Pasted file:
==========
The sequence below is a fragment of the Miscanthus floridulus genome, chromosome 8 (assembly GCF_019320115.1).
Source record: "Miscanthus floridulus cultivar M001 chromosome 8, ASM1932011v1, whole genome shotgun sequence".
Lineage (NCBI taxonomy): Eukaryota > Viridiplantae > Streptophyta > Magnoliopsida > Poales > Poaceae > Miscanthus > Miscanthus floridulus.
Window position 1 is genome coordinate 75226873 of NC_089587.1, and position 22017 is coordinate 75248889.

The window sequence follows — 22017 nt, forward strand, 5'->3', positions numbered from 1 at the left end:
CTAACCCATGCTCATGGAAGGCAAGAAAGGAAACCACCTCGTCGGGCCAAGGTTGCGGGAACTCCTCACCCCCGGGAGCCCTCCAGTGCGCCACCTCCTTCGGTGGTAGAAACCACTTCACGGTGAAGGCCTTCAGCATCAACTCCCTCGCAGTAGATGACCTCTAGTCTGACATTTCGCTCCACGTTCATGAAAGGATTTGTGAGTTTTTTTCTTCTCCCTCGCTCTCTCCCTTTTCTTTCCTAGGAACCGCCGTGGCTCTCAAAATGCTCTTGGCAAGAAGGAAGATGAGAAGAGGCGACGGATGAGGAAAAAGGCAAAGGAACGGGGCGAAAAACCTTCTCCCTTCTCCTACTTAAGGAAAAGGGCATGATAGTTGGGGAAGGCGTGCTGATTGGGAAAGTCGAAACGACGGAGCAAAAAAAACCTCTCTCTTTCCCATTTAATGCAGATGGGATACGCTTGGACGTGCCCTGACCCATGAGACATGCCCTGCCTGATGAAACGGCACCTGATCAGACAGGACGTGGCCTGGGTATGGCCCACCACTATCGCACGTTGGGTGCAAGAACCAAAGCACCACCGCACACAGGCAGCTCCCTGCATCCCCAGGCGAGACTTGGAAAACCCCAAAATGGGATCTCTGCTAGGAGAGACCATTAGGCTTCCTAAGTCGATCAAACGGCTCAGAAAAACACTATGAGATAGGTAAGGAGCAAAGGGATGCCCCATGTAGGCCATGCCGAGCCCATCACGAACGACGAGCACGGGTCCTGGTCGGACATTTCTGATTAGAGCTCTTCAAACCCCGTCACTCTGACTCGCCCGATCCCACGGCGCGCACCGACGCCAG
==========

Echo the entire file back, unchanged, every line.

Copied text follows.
The sequence below is a fragment of the Miscanthus floridulus genome, chromosome 8 (assembly GCF_019320115.1).
Source record: "Miscanthus floridulus cultivar M001 chromosome 8, ASM1932011v1, whole genome shotgun sequence".
Lineage (NCBI taxonomy): Eukaryota > Viridiplantae > Streptophyta > Magnoliopsida > Poales > Poaceae > Miscanthus > Miscanthus floridulus.
Window position 1 is genome coordinate 75226873 of NC_089587.1, and position 22017 is coordinate 75248889.

The window sequence follows — 22017 nt, forward strand, 5'->3', positions numbered from 1 at the left end:
CTAACCCATGCTCATGGAAGGCAAGAAAGGAAACCACCTCGTCGGGCCAAGGTTGCGGGAACTCCTCACCCCCGGGAGCCCTCCAGTGCGCCACCTCCTTCGGTGGTAGAAACCACTTCACGGTGAAGGCCTTCAGCATCAACTCCCTCGCAGTAGATGACCTCTAGTCTGACATTTCGCTCCACGTTCATGAAAGGATTTGTGAGTTTTTTTCTTCTCCCTCGCTCTCTCCCTTTTCTTTCCTAGGAACCGCCGTGGCTCTCAAAATGCTCTTGGCAAGAAGGAAGATGAGAAGAGGCGACGGATGAGGAAAAAGGCAAAGGAACGGGGCGAAAAACCTTCTCCCTTCTCCTACTTAAGGAAAAGGGCATGATAGTTGGGGAAGGCGTGCTGATTGGGAAAGTCGAAACGACGGAGCAAAAAAAACCTCTCTCTTTCCCATTTAATGCAGATGGGATACGCTTGGACGTGCCCTGACCCATGAGACATGCCCTGCCTGATGAAACGGCACCTGATCAGACAGGACGTGGCCTGGGTATGGCCCACCACTATCGCACGTTGGGTGCAAGAACCAAAGCACCACCGCACACAGGCAGCTCCCTGCATCCCCAGGCGAGACTTGGAAAACCCCAAAATGGGATCTCTGCTAGGAGAGACCATTAGGCTTCCTAAGTCGATCAAACGGCTCAGAAAAACACTATGAGATAGGTAAGGAGCAAAGGGATGCCCCATGTAGGCCATGCCGAGCCCATCACGAACGACGAGCACGGGTCCTGGTCGGACATTTCTGATTAGAGCTCTTCAAACCCCGTCACTCTGACTCGCCCGATCCCACGGCGCGCACCGACGCCAG